Trincomalee

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HM Naval Base, Trincomalee
HMS Highflyer
Ensign of the Royal Navy animated.gif
Active1934–1958
CountryFlag of Ceylon 1875 to 1948.png British Ceylon
AllegianceFlag United Kingdom of Great Britain and Northern Ireland.gif United Kingdom
BranchNaval Ensign of the United Kingdom.svg Royal Navy
TypeStation
Garrison/HQTrincomalee
Ceylon

Trincomalee was a naval base and area command of the Royal Navy during World War Two.


History

King Parakramabahu I used Gokanna (Trincomalee) as his eastern port, to launch a successful invasion of Burma in the 12th Century. Trincomalee which is a natural deep-water harbour that has attracted seafarers like Marco Polo, Ptolemy and Sea Traders from China and East Asia.

With the expansion of the Portuguese colonial possessions in the coastal areas, they built a fort in 1623 which was captured in 1639 by the Dutch. Known as Fort Fredrick it went through a phase of dismantling and reconstruction until was attacked and captured by the French in 1672.

The French handed it back to the Dutch East India Company (VOC) at the Peace of Paris in 1784. In 1795 it was taken over by the British and built naval facility Trincomalee Dockyard. In 1819 Royal Naval Hospital, Trincomalee was established and remained operational until 1956.

Trincomalee became the home port of the Eastern Fleet of the Royal Navy, and submarines and flying boats of the Dutch Navy. The harbour and airfield were attacked by a Japanese carrier fleet in April 1942 in the Indian Ocean Raid. Until 1957, Trincomalee was an important base for the Royal Navy.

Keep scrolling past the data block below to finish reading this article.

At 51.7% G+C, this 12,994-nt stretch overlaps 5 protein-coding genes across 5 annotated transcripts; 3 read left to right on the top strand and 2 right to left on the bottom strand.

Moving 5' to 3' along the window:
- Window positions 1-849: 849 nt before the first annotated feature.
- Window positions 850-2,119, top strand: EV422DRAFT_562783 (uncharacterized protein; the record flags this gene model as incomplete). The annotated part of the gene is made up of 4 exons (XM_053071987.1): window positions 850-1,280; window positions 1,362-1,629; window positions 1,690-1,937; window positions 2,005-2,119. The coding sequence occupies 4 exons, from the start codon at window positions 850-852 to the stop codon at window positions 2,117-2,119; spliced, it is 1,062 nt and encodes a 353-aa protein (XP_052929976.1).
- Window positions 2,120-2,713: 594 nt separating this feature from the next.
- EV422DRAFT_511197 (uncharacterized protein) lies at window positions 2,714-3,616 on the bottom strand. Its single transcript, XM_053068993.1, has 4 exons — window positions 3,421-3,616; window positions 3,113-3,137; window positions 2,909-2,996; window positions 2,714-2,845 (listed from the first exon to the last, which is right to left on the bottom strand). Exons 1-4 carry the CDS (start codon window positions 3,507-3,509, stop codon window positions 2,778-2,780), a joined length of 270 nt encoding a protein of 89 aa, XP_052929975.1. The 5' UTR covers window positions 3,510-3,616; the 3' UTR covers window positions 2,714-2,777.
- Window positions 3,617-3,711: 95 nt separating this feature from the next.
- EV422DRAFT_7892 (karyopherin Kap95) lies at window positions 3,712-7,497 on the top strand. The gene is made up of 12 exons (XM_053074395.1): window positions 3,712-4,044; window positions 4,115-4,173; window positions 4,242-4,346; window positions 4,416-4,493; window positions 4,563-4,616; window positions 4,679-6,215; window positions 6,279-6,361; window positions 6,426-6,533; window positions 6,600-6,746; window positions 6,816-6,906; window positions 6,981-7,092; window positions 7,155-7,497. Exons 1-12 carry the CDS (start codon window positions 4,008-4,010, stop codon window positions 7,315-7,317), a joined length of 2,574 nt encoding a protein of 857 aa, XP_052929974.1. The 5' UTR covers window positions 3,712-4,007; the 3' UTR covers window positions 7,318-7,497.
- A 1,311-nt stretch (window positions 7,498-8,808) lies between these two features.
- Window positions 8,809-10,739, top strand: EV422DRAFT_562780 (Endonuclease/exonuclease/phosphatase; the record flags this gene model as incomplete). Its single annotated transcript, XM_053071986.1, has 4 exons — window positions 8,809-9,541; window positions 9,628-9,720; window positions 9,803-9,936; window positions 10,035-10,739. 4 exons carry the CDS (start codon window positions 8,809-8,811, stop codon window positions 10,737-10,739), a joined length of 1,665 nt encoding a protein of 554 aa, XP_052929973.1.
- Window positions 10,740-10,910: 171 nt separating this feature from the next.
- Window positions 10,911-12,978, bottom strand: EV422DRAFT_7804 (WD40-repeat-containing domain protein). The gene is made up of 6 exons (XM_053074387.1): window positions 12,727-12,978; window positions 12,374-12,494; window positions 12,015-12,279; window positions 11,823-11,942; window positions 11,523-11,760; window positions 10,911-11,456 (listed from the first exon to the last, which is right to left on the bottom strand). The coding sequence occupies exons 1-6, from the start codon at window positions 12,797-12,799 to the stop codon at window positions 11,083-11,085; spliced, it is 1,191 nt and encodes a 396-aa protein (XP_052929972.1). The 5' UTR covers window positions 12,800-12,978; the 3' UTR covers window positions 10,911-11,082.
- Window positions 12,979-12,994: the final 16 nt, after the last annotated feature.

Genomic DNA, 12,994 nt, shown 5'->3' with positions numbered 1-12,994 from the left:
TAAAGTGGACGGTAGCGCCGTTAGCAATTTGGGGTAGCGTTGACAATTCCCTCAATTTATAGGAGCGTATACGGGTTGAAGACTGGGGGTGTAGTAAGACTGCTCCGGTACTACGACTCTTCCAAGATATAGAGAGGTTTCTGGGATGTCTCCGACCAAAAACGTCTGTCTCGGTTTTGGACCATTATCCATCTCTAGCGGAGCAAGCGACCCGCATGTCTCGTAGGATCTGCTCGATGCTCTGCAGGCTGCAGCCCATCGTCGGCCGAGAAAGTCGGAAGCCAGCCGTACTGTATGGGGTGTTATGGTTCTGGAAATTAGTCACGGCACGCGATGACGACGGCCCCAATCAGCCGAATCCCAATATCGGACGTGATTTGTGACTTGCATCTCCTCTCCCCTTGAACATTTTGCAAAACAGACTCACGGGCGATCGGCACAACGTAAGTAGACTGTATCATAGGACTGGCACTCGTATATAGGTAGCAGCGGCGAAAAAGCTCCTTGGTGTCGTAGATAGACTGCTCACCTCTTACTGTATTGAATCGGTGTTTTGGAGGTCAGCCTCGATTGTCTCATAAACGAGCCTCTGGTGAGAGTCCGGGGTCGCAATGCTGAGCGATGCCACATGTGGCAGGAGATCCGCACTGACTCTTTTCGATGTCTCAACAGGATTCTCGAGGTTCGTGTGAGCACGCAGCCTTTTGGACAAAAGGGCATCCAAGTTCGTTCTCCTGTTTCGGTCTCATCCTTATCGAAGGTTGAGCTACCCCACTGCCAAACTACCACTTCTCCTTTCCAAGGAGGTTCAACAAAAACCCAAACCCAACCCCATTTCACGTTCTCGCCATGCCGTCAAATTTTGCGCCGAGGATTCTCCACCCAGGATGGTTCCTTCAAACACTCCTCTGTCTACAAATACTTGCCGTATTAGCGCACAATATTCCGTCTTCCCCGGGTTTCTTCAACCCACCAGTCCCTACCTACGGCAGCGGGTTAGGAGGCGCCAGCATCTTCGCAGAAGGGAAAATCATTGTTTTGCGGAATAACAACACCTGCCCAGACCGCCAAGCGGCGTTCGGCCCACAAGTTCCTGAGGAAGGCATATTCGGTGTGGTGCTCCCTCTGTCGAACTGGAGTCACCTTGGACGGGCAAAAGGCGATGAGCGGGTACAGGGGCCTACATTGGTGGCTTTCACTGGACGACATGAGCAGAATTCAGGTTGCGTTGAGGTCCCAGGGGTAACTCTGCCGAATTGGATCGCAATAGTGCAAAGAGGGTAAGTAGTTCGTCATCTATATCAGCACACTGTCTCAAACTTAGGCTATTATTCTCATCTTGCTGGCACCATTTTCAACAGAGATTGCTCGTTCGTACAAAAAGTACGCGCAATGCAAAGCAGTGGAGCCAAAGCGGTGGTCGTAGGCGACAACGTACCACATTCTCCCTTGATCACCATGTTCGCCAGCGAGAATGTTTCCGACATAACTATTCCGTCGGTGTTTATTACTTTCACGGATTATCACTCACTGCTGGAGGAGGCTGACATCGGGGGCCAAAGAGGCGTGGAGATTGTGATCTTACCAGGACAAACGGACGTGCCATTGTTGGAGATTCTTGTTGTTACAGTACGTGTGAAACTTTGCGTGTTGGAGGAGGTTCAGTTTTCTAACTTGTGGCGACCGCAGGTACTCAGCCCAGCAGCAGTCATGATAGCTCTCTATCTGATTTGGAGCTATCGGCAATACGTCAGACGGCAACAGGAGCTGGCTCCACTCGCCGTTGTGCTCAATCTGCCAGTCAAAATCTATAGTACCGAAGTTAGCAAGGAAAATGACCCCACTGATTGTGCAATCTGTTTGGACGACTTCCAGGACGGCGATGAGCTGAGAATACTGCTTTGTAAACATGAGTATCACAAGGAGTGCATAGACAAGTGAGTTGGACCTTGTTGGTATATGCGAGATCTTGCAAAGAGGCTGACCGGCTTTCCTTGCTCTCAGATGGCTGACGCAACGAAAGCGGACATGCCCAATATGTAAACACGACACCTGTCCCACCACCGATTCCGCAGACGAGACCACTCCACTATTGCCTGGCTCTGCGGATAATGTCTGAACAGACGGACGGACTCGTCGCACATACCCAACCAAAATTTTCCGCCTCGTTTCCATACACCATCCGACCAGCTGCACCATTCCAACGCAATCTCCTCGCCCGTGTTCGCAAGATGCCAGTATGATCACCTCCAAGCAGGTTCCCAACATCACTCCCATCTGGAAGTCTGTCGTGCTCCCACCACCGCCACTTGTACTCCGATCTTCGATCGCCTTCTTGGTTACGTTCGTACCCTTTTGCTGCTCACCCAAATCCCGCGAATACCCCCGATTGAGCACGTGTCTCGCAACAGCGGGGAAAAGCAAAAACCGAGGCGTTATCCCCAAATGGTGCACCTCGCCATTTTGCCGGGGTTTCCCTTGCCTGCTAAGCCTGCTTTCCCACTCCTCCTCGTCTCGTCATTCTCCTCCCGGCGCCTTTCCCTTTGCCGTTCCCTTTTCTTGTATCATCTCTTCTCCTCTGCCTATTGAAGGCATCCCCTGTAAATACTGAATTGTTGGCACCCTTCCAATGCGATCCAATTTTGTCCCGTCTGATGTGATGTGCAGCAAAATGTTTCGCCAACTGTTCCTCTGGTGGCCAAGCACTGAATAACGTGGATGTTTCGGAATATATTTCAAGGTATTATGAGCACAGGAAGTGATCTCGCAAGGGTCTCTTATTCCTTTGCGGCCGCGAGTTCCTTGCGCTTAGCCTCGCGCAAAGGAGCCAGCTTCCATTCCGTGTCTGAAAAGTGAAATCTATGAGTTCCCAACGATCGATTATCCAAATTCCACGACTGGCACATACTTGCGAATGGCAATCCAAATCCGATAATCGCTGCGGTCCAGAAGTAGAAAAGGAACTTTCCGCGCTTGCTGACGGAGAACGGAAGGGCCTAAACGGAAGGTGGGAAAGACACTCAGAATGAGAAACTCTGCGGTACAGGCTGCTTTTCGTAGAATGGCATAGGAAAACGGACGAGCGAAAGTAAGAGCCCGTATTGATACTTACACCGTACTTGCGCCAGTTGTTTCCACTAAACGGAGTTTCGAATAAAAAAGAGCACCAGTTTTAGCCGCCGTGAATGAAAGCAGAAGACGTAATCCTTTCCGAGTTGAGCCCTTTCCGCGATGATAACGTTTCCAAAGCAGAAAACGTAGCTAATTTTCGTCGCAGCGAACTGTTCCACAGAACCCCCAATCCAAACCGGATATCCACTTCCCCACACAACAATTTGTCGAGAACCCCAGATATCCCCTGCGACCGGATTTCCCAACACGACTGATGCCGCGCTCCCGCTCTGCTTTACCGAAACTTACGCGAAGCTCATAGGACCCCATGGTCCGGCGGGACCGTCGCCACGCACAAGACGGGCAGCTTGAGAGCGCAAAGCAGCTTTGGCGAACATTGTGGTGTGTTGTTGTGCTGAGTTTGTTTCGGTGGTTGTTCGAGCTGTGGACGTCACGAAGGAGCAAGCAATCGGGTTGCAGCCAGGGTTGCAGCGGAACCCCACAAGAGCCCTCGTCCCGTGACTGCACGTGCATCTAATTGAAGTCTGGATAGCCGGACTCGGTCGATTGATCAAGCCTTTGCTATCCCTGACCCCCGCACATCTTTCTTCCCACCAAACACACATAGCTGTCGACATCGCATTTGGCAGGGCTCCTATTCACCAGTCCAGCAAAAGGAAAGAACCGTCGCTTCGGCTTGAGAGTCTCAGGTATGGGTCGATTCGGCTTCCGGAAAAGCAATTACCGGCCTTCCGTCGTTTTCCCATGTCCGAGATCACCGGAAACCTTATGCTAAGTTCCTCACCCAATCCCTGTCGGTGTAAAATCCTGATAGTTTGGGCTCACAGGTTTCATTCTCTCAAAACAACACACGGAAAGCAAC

In Command

Captain-in-Charge, HM Naval Establishments, Ceylon (1938-1939)

  1. Captain Edward Lyon Berthon, 15 October, 1938 - 25 August, 1939, (see Ceylon).[1]

Naval Officer-in-Charge, Trincomalee (1939-June 1942)

  1. Commander G. E. Hardern, 25 August, 1939 – 20 December, 1941.[2][3]
  2. Captain Percival Henry Gwynne James, 20 December, 1941 – 10, February, 1942.
  3. Captain Frederick Secker Bell, 13 February, 1942 – 23 March, 1942.[4]

Flag Officer-in-Charge, Trincomalee (Mar-Jul 1942)

Naval Officer-in-Charge, Trincomalee (May 1942-Oct 1944)

  1. Captain Percival Henry Gwynne James, 6 May, 1942 – 18, June, 1942.[5]
  2. Captain Frederick Secker Bell, July, 1942 – December, 1943.[6]
  3. Captain Leslie Swain Saunders, December, 1943 – October, 1944.

Commodore-in-Charge, Trincomalee (Mar-Jul 1945)

  1. Commodore 2nd Class Francis Cyril Flynn, 15 March, 1945 – July, 1945,[7] (also Naval Officer-in-Charge, Trincomalee).[8]

Components

Naval Establishments

Unit From To Ref
Trincomalee Dockyard 1795 1956
Royal Naval Hospital, Trincomalee 1819 1958

References

  1. Admiralty, British. (March 1939). The Navy List Monthly. Flag Officers in Commission. Trincomalee. H.M.S.O. London. p.199.
  2. "BBC - WW2 People's War - The Bombardment of Trincomalee, Sri Lanka by the Japanese". www.bbc.co.uk. BBC. 11 November 2003. Retrieved 8 September 2020.
  3. Admiralty, British (February 1941). The Navy List (Bi-Monthly). H.M.S.O. London. p.1093.
  4. Houterman, Hans; Koppes, Jeroen. "Royal Navy (RN) Officers 1939-1945  --  B". www.unithistories.com. Netherlands: Houterman and Koppes. Retrieved 8 September 2020.
  5. War Despatch No. 804/E.I. 260, from the Office of the Commander-in-Chief Eastern Fleet, 18 June 1942.
  6. Houterman and Koppes
  7. Admiralty, British. (April 1945). The Navy List Quarterly. Flag Officers in Commission. Trincomalee. H.M.S.O. London. p.2353.
  8. Houterman, Hans; Koppes, Jeroen. "Royal Navy (RN) Officers 1939-1945  --  F". www.unithistories.com. Netherlands: Houterman and Koppes. Retrieved 8 September 2020.